Team Limited discussion can be dominated by Sealed. Day 1 and most of Day 2 of team Grand Prix are Team Sealed, and the teams vying to make Top 4 have to prove their mettle in building three decks from twelve booster packs.
However, once the turn to Top 4 is made the battlefield changes: It's Team Draft that yields the final winners.
Across many of the teams that shared their thoughts yesterday, the lessons of Khans of Tarkir Sealed carried over to Team Sealed: Mana matters; multicolor is important to consider; decks focused on two colors were ideal. The Day 1 undefeated team in Nashville clinched their 9-0 record with two two-color decks and a third maximizing the value of their multicolor cards.
The question now turns to the horizon: How does Team Draft differ from the Khans of Tarkir Draft we've already seen so much?
The first team to answer the question was that of Paul Cheon, Luis Scott-Vargas, and Eric Froehlich. Froehlich, ranked 11th was immediately deferred to.
"In general it's completely different," Froehlich said. In a regular draft, "Everything you pass you're going to play against. It's about signals and cooperating. In a team draft you have to beat the team you're playing against. You want to send bad signals. You want the person on your left to have a worse deck. If you go 1-2 but that person goes 0-3 you had a successful draft."
"There's a lot more hate drafting in team draft," Cheon added, referring to drafting cards that your deck can't play but your opponents absolutely would. "You can't be passing them unbeatable bombs." What are those bombs? Duneblast, WIngmate Roc, and High Sentinels of Arashin were among those the trio tossed out.
"If you want the perfect example," Froehlich continued, "look at the Pro Tour Magic 2015 draft with Ben Stark where he opened Cone of Flames, Siege Dragon, and Triplicate Spirits. He took Triplicate Spirits to avoid fighting over red, but here you'd pick the Cone of Flames and try to put the person on your left into red with the Dragon."
Froehlich continued: "In Portland," at the last team Grand Prix, "I passed several to William Jensen but fifth- and sixth-picked blue cards just so he wouldn't get them."
What else changes moving to Team Draft? In a normal draft you have to remember what you passed but it's even more important in team draft," Cheon said. "If you note anything really good you passed and you can tell your teammates it's a such a huge advantage. Kheru Spellcaster is a great example."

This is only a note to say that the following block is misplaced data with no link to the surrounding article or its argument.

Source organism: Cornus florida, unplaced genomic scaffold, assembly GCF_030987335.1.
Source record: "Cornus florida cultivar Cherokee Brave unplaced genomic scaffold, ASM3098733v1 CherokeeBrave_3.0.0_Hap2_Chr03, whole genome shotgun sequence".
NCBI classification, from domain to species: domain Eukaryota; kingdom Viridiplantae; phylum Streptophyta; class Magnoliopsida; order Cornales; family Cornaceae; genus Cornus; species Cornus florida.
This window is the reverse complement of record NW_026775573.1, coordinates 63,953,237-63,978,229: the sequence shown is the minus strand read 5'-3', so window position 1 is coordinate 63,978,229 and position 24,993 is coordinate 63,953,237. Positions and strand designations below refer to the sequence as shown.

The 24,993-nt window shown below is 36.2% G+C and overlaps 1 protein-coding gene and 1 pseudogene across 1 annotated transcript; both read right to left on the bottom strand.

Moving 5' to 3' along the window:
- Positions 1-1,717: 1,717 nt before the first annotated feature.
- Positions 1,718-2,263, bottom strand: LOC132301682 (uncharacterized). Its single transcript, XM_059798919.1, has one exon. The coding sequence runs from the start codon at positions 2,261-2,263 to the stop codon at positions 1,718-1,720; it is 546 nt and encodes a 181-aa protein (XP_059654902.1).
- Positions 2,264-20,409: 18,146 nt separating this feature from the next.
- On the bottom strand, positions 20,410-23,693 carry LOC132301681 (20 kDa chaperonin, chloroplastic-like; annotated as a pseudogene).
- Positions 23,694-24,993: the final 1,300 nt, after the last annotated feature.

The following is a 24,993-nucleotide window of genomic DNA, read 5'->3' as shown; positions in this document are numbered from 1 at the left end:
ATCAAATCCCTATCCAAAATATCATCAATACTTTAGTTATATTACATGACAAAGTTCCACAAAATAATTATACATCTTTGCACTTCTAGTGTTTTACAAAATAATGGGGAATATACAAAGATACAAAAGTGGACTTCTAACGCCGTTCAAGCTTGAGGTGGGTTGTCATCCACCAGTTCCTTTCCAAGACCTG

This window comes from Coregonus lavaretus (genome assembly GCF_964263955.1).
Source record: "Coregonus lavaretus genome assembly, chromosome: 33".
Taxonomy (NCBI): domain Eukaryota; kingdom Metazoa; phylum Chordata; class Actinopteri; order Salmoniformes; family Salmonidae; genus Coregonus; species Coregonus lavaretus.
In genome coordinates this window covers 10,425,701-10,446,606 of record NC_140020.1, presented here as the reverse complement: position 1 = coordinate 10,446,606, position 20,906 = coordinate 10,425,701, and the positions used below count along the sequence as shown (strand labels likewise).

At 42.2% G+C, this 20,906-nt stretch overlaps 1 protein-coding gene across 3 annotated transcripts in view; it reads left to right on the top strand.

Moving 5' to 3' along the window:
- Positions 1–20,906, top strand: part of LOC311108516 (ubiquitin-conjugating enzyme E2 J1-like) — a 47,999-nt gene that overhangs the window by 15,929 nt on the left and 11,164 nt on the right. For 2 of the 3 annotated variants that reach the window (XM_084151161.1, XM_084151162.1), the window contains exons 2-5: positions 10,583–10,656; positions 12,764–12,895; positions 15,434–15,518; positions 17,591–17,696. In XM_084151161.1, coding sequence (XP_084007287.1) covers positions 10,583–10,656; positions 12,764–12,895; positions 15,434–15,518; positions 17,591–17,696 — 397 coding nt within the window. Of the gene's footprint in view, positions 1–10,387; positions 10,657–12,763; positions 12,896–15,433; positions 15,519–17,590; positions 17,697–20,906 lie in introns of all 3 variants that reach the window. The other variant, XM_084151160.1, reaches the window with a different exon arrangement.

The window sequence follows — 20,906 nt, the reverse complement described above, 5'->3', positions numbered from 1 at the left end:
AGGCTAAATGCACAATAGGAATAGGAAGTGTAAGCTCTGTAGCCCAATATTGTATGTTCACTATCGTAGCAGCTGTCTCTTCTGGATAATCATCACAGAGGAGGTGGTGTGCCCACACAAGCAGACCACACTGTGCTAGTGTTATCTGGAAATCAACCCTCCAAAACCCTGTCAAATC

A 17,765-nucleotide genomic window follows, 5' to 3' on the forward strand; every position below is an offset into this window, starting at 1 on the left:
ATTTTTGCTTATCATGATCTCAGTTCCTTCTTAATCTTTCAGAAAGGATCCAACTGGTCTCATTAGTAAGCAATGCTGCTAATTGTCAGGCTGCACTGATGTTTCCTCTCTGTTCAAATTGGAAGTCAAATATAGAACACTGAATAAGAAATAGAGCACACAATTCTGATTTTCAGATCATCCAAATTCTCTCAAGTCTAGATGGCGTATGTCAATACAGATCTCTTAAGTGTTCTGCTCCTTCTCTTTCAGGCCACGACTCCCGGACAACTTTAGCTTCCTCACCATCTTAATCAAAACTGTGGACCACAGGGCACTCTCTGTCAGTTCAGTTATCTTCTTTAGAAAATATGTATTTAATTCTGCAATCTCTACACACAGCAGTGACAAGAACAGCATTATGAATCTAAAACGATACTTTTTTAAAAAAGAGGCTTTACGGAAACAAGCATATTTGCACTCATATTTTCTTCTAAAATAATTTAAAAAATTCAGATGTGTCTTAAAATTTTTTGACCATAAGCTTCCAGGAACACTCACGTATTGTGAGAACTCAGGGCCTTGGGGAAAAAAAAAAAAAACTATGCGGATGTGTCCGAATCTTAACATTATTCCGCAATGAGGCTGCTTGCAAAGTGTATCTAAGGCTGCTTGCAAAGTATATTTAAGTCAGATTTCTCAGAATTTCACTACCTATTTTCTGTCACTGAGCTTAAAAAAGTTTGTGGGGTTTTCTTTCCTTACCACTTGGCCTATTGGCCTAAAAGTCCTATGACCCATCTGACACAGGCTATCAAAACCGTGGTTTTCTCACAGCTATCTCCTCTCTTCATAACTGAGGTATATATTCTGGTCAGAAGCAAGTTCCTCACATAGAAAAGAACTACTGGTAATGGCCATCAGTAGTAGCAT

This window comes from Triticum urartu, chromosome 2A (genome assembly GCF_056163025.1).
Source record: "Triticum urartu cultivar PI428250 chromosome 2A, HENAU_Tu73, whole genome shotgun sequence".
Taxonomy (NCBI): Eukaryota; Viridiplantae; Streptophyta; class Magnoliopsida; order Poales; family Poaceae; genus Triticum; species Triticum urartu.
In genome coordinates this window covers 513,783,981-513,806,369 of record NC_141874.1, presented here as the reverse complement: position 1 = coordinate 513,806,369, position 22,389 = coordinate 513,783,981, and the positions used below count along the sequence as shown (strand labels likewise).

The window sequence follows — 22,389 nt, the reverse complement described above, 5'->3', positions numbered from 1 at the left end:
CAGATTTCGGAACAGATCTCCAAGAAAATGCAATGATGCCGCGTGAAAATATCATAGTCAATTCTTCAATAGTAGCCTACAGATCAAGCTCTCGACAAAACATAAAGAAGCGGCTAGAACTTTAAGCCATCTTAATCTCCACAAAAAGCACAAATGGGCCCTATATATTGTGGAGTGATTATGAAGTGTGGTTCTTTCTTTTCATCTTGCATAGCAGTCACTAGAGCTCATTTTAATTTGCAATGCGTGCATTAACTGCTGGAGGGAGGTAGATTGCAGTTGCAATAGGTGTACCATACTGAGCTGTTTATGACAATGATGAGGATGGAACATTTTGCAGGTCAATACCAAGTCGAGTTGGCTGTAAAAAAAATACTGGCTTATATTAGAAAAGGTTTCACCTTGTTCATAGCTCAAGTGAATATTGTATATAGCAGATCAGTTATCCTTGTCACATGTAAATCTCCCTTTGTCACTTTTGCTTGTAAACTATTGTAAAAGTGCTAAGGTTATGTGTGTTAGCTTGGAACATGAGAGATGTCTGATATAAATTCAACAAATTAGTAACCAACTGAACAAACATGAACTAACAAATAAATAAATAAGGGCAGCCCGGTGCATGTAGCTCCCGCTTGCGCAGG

Of course, there's usually more than one side to a story. Another team might have a different answer.
Another team of talented players was that of 17th-ranked, and Pro Tour Avacyn Restored winner, Alexander Hayne, Pro Tour Dragon's Maze winner Craig Wescoe, and two-time Limited Grand Prix winner Frank Skarren.
"You hate cards a lot more," Hayne began, agreeing with what Cheon had said. "It's usually not the most important thing for the guys you're passing to be in your colors. In team draft you really want him or her to be in your colors. The main point is in regular draft you want the best deck in a vacuum; In team draft it's a lot more about the relative value of your decks versus opponents'. It doesn't matter if you decks are good but they need to be better than your opponents'."
"Here's an easy way to think about it. Let's say you're in a normal draft," Skarren explained. "If you pass a bomb you'll have a small chance of playing against that bomb down the road. In team draft, your team is guaranteed to play against that bomb."
It isn't all just trying to wreck your opponents' decks. "Sometimes you get pass cards to get to your teammates," Hayne said. "If the guy next to you is in a color like green and you pass a Mantis Rider, either your teammate has a shot at it or they waste a pick hating it. It's kind of the flip of the coin on the hate draft."
Anything specific to Khans of Tarkir? "I think Mardu, Temur, and Jeskai are the better archetypes," Wescoe said. "I can try and pass the wedges that are less powerful so they'll pass the other wedges and put my teammate into one of the better one. We could have like Mardu and Temur, and they'd have Abzan split."
"In multicolor formats you can come up with a team strategy in team formats," Hayne continued. "One guy grabs all the mana fixing and the other two pick two-color decks. You can really affect which cards are going around. If one guy is taking mana cards really highly it's going to be hard for your opponents to have good mana. The two two-color-and-five-color strategy means your five color can take the best multicolor cards that go around."
How the teams that do make the cut to Top 4 will handle it themselves was history waiting to be written.